6: Blue Ruin

Screened at: Fantastic Fest

An eye for an eye leaves the world blind, and that's the central moral of Blue Ruin. Differing parts Pale Rider, Paris, Texas and The Dharma Bums, it's a low-key tale of an emotionally damaged man setting out on what he sees as a quest for justice. Instead, he simply becomes another cog in a machine of violence. As Marjorie Baumgarten wrote, star Macon Blair "owns this film. … Teetering between arousing our sympathies and our disgust, Dwight becomes a complex figure and the film grows from a simple revenge tale into a character-based drama."

Chances you'll see it: Ask the Weinsteins. They acquired it through Radius-TWC after Cannes and were eyeing a November 2013 release. That became January 2014, and now it's just some time in 2014.

7: The Strange Color of Your Body's Tears

Screened at: Fantastic Fest

Less a film than a puzzle box, Hélène Cattet and Bruno Forzani's followup to Amer is a hypnotic, frustrating and captivating neo-giallo about a man hunting for his wife in an apartment building that seems to defy all laws of logic, time and space. Haunting, weird and sensual, it demands multiple watchings, just to get your head around its trippy, super-saturated color palette.

Chances you'll see it: Well, if you're planning a trip to France or Belgium in the Spring, you'll be fine, but no sign yet of a US release.

8: We Gotta Get Out of This Place

Screened at: Fantastic Fest

Directing brother Simon and Zeke Hawkins slam out of the gate with this dusty Texas heist movie like young Jim Thompson's with a rusty .45. The obvious comparison is Blood Simple, but there's more than a few traces of neo-junior-noir Brick in its tale of high school seniors shaking down the local crime under-boss. This is violence among the grain silos, washed down with Big Red and blood, and Mark Pellegrino as the shitkicking psychopath Griff turns in one of the year's most riveting performances.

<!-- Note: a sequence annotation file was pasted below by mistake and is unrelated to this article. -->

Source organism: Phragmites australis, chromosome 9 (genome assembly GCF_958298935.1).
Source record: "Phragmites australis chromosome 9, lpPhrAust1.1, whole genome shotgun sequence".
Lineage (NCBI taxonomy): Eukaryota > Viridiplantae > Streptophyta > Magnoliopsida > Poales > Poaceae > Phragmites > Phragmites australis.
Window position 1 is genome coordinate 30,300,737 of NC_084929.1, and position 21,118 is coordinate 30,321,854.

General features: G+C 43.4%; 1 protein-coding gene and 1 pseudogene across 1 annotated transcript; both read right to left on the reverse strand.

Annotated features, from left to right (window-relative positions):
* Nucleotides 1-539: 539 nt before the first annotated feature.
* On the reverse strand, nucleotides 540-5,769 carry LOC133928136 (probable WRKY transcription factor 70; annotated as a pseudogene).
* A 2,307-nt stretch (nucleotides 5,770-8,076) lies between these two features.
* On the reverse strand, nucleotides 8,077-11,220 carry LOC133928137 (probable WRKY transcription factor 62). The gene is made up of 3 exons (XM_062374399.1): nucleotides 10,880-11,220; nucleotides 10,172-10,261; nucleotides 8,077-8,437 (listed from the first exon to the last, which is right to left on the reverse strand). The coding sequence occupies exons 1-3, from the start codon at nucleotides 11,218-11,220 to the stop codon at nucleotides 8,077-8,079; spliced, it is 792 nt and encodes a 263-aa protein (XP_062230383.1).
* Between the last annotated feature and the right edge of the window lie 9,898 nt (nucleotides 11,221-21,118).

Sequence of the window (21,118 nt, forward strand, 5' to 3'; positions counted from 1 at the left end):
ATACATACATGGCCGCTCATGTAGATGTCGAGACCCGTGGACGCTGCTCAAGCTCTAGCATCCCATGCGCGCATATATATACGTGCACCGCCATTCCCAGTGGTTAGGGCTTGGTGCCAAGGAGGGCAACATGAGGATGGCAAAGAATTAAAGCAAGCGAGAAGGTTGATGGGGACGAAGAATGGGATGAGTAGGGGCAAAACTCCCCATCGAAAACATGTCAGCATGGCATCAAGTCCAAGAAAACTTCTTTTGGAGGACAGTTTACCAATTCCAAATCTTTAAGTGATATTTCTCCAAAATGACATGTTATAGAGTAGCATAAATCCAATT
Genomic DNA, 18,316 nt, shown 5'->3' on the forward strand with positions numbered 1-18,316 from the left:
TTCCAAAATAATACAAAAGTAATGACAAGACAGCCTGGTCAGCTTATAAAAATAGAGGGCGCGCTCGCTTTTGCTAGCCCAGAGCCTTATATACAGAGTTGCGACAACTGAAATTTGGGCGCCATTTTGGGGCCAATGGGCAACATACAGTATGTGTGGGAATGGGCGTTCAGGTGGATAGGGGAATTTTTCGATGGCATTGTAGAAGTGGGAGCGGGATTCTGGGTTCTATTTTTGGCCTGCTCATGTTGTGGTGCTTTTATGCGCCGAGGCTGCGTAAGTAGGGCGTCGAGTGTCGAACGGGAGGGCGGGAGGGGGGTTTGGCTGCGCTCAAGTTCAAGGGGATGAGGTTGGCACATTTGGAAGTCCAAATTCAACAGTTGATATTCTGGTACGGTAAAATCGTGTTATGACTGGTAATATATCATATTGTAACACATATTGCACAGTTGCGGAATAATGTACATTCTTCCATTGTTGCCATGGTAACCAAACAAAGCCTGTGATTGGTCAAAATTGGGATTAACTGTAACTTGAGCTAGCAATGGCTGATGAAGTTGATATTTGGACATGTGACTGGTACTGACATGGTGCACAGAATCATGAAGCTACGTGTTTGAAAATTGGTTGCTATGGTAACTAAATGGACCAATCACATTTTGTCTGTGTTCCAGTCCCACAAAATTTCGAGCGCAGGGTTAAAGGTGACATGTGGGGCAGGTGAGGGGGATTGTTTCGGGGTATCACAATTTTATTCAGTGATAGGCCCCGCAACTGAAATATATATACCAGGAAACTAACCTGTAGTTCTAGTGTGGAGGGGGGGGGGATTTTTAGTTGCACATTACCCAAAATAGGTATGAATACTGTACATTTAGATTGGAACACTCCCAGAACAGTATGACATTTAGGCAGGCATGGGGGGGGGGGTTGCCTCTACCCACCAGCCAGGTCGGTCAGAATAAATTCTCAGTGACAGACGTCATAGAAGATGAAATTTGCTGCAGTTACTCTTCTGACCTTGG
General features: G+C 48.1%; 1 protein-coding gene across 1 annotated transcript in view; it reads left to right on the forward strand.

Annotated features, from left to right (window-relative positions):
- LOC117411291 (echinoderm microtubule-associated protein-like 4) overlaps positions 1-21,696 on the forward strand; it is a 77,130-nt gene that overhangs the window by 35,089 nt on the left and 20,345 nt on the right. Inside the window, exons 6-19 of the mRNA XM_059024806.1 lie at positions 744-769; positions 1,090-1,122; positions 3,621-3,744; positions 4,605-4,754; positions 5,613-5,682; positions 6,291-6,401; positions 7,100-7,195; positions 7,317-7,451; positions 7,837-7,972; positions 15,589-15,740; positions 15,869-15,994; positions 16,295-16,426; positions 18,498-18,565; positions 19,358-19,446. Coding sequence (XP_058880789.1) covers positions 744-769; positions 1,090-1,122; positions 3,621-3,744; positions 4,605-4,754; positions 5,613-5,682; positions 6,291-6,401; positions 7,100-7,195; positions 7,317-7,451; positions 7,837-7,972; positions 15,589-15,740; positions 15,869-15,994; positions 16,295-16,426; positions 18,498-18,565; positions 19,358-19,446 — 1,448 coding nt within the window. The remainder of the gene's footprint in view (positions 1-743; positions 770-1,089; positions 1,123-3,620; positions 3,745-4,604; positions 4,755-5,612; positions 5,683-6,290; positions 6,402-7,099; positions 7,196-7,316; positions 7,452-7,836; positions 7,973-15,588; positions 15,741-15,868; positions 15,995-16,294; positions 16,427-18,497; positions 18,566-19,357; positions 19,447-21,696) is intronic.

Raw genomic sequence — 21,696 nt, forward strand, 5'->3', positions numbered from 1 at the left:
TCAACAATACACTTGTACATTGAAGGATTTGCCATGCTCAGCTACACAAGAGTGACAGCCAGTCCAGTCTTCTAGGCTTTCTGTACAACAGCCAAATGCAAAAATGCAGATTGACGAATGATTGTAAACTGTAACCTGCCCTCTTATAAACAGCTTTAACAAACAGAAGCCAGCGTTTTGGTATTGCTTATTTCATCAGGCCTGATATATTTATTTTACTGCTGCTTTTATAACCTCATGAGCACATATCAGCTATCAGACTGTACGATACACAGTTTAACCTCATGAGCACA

Chances you'll see it: No word yet, but if this Texas-shot bruiser doesn't turn up in Austin some time, it'll be a sin.

9: The Sacrament

Screened at: Fantastic Fest

It's no secret that we're huge fans of director Ti West, actor AJ Bowen, and actor/director Joe Swanberg around here. Put all three together (which happens quite a lot) and we're definitely in. But The Sacrament represents a quantum leap for all three. West drops the traditional trappings of horror for a verite-style depiction of cult suicide. He originally wanted to make a multi-part miniseries about the Reverend Jim Jones and his People's Temple, telling more than just the Jonestown Massacre part of the story. When that fell through he created this slim, supple masterpiece of religious fervor gone deranged. Bowen's interview/face-off with cult leader Father (played by Gene Jones) is a masterclass in tension.

Chances you'll see it: Another Magnet acquisition, this is headed to VOD on May 1 and theatres June 6

10: Grow Up, Tony Phillips

Screened at: SXSW

We'll end with the oldest and most local film on this list: Emily Hagins' wonderful ode to not quite growing up (or at least doing it on your own terms.) Another wonderful AJ Bowen performance, this time as the sleazy cousin of the titular Tony (Tony Vespe), a Halloween obsessive who can't see past the end of his box robot costume. This charmer (by far Hagins' best feature to date) played at SXSW and got a lot more than just local support. Deservedly so: It's charming, funny and exquisitely observed.

Chances you'll see it: Yes, but you'll have to wait. Originally, the plan was a VOD release for the scaring season last year, but that all fell through due to (as the film's Kickstarter site explains) "the realities of the movie industry." Still, good news: There'll be a VOD release from Rogue Arts later this year, with a full DVD release date in time for (guess when?) Halloween.

Honorable mentions

Pretty much any slot in this list could have easily gone to Elijah Wood and Nacho Vigalondo for pitch-perfect real time thriller Grand Piano; the excellent found footage shocks of Afflicted; Eli Roth's bloody wonderful Green Inferno; the splendidly visceral Big Bad Wolves; or Ben Wheatley's upcoming historical head trip A Field in England. All coming to a screen near you soon.